If we think about managing labor hours as a general rule, that's fine. In my retail experience, I was always taught that there's four pillars out there: people, process, customers, and finance. But if you get the right people following the right processes, delighting customers, the financial result really follows. A good labor performance management program supports that with the emphasis particularly on process. In all my time in the field I've never yet met a store manager who said, "I have too much labor, boss. Would you like some back?" In fact, they typically want more labor, not less, to avoid understaffing. It could hurt sales, and it's understandable because retailers lose customers quickly when there aren’t enough store associates. The colleagues, they're not available to help them.
Before we get into hiring of new associates or scheduling more labor hours, store managers need to take a closer look at how the labor that already exists is used. You can do this in a number of ways, but essentially by analyzing some of the scheduling metrics such as schedule adherence and schedule effectiveness, you can identify areas for improvement. This helps to provide a better balance and spread of what is already in place. When a store manager used to ask me for more labor hours or more labor dollars, before I’d answer I’d say, "Let me see what you're doing with what you've already got before we decide if you want any more."
If we move onto looking at schedule adherence, this is often referred to by my customers as schedule compliance. Here's an example of understanding schedule adherence ― it’s a measure of how well a store is keeping to the established schedule that's been produced. It provides insight into the hours that are scheduled and worked, the hours worked but weren't scheduled, and the hours scheduled but not worked. So, when retail ops generate four custom schedules, the last thing they want is for those schedules to be ignored at the store level. Failing to keep an eye on schedule adherence often results in missed sales targets or labor overspends that could have been avoided. Good tracking of the compliance allows managers, and particularly field managers, to identify problematic patterns, take action, and update employees' availability ― or if need be, coach an individual associate, whatever it takes to keep results on track.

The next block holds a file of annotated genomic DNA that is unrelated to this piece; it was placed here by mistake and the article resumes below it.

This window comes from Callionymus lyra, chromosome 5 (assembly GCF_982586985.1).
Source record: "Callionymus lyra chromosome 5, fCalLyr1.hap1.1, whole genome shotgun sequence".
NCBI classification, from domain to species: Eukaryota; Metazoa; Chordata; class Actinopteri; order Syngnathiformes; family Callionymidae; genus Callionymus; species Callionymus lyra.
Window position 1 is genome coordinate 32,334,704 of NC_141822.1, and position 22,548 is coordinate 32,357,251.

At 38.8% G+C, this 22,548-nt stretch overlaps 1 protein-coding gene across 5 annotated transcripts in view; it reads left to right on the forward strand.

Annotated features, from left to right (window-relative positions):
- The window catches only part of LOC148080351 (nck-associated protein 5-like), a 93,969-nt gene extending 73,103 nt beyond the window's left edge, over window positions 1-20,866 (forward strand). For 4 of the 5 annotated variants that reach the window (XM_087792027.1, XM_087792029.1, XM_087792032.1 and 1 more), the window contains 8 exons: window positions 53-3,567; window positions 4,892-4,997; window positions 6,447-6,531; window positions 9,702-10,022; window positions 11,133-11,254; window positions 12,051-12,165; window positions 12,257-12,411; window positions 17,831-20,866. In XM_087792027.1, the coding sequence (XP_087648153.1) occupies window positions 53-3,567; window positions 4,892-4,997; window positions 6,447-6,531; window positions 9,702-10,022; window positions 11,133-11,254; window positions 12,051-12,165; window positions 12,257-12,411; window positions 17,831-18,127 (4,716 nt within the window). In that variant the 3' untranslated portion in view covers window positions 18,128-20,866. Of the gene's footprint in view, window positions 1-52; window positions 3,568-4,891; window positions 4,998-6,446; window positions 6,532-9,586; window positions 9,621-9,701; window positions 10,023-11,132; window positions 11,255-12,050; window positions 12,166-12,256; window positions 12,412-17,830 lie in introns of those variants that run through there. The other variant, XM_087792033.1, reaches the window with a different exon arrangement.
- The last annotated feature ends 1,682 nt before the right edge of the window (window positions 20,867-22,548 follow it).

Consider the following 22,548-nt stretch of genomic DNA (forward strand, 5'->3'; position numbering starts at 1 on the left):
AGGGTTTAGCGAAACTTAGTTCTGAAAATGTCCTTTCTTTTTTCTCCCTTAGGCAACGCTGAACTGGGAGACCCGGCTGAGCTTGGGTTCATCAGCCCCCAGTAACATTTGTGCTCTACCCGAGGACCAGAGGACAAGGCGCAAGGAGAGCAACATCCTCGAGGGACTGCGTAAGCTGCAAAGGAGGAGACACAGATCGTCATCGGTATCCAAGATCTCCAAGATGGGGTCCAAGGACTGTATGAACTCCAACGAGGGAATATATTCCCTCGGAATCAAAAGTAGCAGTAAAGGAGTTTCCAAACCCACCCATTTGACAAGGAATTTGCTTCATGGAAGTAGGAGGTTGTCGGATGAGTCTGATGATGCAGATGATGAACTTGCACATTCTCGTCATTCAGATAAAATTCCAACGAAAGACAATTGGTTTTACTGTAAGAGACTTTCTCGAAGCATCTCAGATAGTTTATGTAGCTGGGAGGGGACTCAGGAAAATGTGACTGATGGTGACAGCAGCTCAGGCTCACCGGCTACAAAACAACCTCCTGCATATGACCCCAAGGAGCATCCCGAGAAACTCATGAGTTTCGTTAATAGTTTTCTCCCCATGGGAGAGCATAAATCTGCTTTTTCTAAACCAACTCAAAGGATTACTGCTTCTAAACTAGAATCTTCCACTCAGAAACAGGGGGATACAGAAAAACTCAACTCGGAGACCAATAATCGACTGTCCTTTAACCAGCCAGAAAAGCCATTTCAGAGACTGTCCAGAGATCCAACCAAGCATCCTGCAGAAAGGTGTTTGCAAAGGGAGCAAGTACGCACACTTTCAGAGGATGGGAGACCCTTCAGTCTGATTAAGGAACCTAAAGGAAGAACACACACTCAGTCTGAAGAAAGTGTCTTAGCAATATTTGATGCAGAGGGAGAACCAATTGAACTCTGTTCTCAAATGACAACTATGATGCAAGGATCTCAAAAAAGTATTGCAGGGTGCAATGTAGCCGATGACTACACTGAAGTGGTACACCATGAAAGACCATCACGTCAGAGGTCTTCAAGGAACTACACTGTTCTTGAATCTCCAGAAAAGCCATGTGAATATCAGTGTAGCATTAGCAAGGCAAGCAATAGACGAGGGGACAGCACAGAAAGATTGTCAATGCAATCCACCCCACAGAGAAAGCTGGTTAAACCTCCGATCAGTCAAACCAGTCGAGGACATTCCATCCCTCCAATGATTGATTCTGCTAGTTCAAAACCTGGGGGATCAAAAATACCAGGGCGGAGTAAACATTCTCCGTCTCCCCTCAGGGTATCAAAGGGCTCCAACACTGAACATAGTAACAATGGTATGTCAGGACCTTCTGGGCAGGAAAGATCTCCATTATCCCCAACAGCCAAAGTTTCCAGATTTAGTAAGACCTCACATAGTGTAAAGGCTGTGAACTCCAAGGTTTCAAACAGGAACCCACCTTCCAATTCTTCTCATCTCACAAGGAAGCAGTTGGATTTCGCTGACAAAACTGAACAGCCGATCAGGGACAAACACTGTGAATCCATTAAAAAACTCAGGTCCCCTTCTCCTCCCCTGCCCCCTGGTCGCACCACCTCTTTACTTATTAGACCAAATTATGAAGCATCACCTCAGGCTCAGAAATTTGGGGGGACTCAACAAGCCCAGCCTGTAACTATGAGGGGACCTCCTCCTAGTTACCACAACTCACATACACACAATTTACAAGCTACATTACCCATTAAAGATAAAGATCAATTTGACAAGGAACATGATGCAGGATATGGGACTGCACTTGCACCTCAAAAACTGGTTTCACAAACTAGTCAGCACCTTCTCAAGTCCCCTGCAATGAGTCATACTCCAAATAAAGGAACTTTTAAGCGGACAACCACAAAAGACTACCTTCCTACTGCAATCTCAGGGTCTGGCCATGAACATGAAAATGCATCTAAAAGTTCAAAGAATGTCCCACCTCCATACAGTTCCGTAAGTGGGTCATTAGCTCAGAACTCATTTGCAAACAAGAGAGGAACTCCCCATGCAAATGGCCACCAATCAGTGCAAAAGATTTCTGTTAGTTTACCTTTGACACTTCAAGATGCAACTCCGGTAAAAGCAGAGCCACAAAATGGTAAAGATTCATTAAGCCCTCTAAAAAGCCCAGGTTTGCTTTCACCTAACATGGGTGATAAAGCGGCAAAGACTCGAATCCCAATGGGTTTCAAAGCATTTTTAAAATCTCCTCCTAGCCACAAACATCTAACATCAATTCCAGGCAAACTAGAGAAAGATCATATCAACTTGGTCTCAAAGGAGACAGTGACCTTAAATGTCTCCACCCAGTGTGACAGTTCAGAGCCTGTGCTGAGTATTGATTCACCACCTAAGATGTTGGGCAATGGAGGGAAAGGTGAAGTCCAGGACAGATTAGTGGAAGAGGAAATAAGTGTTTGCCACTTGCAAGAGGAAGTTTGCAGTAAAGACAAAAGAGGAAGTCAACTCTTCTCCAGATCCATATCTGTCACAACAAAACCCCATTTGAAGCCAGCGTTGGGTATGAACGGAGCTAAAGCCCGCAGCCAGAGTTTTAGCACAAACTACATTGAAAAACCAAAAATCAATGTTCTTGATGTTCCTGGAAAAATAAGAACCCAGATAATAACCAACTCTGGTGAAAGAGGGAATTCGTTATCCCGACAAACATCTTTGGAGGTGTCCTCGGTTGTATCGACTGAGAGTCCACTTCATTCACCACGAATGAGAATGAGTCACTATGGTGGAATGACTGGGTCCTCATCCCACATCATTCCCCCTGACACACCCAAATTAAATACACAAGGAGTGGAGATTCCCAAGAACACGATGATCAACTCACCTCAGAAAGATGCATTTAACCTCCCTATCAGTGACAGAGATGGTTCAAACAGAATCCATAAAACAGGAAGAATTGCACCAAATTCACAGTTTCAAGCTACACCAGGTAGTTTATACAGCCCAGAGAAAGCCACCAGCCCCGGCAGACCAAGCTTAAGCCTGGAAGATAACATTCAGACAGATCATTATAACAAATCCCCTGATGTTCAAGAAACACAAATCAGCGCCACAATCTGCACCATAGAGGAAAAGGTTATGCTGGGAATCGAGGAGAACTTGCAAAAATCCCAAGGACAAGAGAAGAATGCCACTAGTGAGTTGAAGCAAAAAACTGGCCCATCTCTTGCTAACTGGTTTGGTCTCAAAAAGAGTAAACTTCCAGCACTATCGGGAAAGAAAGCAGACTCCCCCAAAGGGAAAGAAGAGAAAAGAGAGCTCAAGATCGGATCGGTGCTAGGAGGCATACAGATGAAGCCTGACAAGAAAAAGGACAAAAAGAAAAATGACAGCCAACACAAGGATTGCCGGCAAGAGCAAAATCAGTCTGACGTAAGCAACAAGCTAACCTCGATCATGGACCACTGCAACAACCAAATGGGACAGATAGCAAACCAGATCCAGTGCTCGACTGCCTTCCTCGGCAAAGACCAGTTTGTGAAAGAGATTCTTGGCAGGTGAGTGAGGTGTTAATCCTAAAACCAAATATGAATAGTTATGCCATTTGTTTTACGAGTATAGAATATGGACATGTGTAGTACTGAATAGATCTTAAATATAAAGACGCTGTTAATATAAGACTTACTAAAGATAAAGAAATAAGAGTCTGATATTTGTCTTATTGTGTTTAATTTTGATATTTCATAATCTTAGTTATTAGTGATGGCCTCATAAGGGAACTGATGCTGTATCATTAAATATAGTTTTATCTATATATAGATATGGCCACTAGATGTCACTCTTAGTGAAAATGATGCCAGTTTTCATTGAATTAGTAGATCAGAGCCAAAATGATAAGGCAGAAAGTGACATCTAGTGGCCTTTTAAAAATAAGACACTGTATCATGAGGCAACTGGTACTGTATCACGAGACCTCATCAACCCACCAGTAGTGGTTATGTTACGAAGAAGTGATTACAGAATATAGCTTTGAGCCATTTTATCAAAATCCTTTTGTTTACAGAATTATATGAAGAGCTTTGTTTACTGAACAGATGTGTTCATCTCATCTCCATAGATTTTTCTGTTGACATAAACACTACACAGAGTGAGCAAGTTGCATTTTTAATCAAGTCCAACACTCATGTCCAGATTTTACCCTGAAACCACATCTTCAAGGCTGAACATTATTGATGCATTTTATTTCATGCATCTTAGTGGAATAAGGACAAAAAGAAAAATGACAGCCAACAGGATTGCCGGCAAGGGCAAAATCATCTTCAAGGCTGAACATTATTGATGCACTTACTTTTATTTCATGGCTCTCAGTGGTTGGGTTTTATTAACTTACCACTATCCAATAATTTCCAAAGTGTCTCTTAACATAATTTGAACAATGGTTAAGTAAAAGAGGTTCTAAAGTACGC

If we look at schedule effectiveness, however, and this is a slightly different metric, and the visualization looks at forecasted hours, scheduled hours, and in this example, under coverage. Given the massive impact of scheduling on both cost and the customer experience, a manager needs to be able to analyze coverage by the day and by the hour, to determine where they're overstaffed or understaffed. Again, coming back to how well are you using the labor you've already been given.
Using analytics we can compare current scheduled forecasted labor hours by week. We've got analytics solutions that allow you to drill down by specific time of day, with data summarized as either percentage or number of hours over or under target. This kind of insight gives store managers and field managers the ability to spot trends and make staffing adjustments to try and avoid overspending the labor budget, or missing the sales targets due to poor coverage. Therefore, always look to get the maximum benefit from the existing labor that's available.
To keep with that theme, there is something that I call “mow-the-grass,” and this is just something we've used with a number of retailers. It's simple, but it resonates because it's so easy to interpret. What you see in the green is actual hours worked. In this example, it's broken down as a 15-minute level of granularity. The blue line is the actual customers, and that's why you can now adjust to the actual traffic to the store. When we talk about mowing the grass, it is absolutely about shaving off that overstaffing in grain, or over coverage in grain, and filling those gaps where customer footfall is falling short of the hours that are available.
As I said, easy to interpret. In this example, you can see traffic, you can look at actual hours worked. This is broken down by the 15-minute level of granularity, so analyzing here at the 15-minute grain. Really easy here to allow managers to pinpoint opportunities about how they can deploy the labor they already have. They already have this labor ― this isn't incremental spend ― this is labor they've already got, and to try and match that more fluctuating demand throughout the day. We could break this down by week or day level.